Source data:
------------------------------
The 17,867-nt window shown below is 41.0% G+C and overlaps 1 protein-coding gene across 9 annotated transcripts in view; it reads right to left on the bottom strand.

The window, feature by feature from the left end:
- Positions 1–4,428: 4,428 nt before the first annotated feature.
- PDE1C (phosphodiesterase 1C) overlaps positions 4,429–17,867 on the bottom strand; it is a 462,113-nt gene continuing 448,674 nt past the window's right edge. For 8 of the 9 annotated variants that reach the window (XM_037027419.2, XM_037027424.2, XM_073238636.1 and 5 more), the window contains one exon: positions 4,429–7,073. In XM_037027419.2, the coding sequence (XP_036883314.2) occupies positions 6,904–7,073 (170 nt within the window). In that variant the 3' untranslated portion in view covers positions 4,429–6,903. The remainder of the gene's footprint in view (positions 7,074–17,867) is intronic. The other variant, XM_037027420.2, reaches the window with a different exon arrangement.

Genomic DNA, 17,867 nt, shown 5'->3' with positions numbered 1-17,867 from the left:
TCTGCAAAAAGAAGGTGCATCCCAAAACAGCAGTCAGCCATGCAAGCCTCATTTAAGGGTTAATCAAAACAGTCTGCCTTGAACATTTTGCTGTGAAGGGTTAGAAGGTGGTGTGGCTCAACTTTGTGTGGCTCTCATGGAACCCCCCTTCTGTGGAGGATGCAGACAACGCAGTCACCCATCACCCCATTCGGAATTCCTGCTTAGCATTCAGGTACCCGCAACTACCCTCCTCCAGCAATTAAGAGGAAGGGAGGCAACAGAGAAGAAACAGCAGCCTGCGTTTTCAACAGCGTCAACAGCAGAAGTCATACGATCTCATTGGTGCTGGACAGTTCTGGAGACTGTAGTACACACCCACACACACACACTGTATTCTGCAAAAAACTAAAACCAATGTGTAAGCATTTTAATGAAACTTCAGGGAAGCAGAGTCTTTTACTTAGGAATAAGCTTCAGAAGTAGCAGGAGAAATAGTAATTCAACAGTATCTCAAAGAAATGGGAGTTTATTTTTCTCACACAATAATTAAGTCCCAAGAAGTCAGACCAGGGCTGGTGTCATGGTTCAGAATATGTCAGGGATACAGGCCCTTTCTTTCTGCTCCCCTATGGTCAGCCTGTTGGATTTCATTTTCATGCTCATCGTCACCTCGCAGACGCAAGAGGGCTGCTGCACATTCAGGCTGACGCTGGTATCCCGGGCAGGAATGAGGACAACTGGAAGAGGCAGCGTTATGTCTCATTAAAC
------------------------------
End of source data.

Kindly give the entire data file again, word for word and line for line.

The 17,867-nt window shown below is 41.0% G+C and overlaps 1 protein-coding gene across 9 annotated transcripts in view; it reads right to left on the bottom strand.

The window, feature by feature from the left end:
- Positions 1–4,428: 4,428 nt before the first annotated feature.
- PDE1C (phosphodiesterase 1C) overlaps positions 4,429–17,867 on the bottom strand; it is a 462,113-nt gene continuing 448,674 nt past the window's right edge. For 8 of the 9 annotated variants that reach the window (XM_037027419.2, XM_037027424.2, XM_073238636.1 and 5 more), the window contains one exon: positions 4,429–7,073. In XM_037027419.2, the coding sequence (XP_036883314.2) occupies positions 6,904–7,073 (170 nt within the window). In that variant the 3' untranslated portion in view covers positions 4,429–6,903. The remainder of the gene's footprint in view (positions 7,074–17,867) is intronic. The other variant, XM_037027420.2, reaches the window with a different exon arrangement.

Genomic DNA, 17,867 nt, shown 5'->3' with positions numbered 1-17,867 from the left:
TCTGCAAAAAGAAGGTGCATCCCAAAACAGCAGTCAGCCATGCAAGCCTCATTTAAGGGTTAATCAAAACAGTCTGCCTTGAACATTTTGCTGTGAAGGGTTAGAAGGTGGTGTGGCTCAACTTTGTGTGGCTCTCATGGAACCCCCCTTCTGTGGAGGATGCAGACAACGCAGTCACCCATCACCCCATTCGGAATTCCTGCTTAGCATTCAGGTACCCGCAACTACCCTCCTCCAGCAATTAAGAGGAAGGGAGGCAACAGAGAAGAAACAGCAGCCTGCGTTTTCAACAGCGTCAACAGCAGAAGTCATACGATCTCATTGGTGCTGGACAGTTCTGGAGACTGTAGTACACACCCACACACACACACTGTATTCTGCAAAAAACTAAAACCAATGTGTAAGCATTTTAATGAAACTTCAGGGAAGCAGAGTCTTTTACTTAGGAATAAGCTTCAGAAGTAGCAGGAGAAATAGTAATTCAACAGTATCTCAAAGAAATGGGAGTTTATTTTTCTCACACAATAATTAAGTCCCAAGAAGTCAGACCAGGGCTGGTGTCATGGTTCAGAATATGTCAGGGATACAGGCCCTTTCTTTCTGCTCCCCTATGGTCAGCCTGTTGGATTTCATTTTCATGCTCATCGTCACCTCGCAGACGCAAGAGGGCTGCTGCACATTCAGGCTGACGCTGGTATCCCGGGCAGGAATGAGGACAACTGGAAGAGGCAGCGTTATGTCTCATTAAAC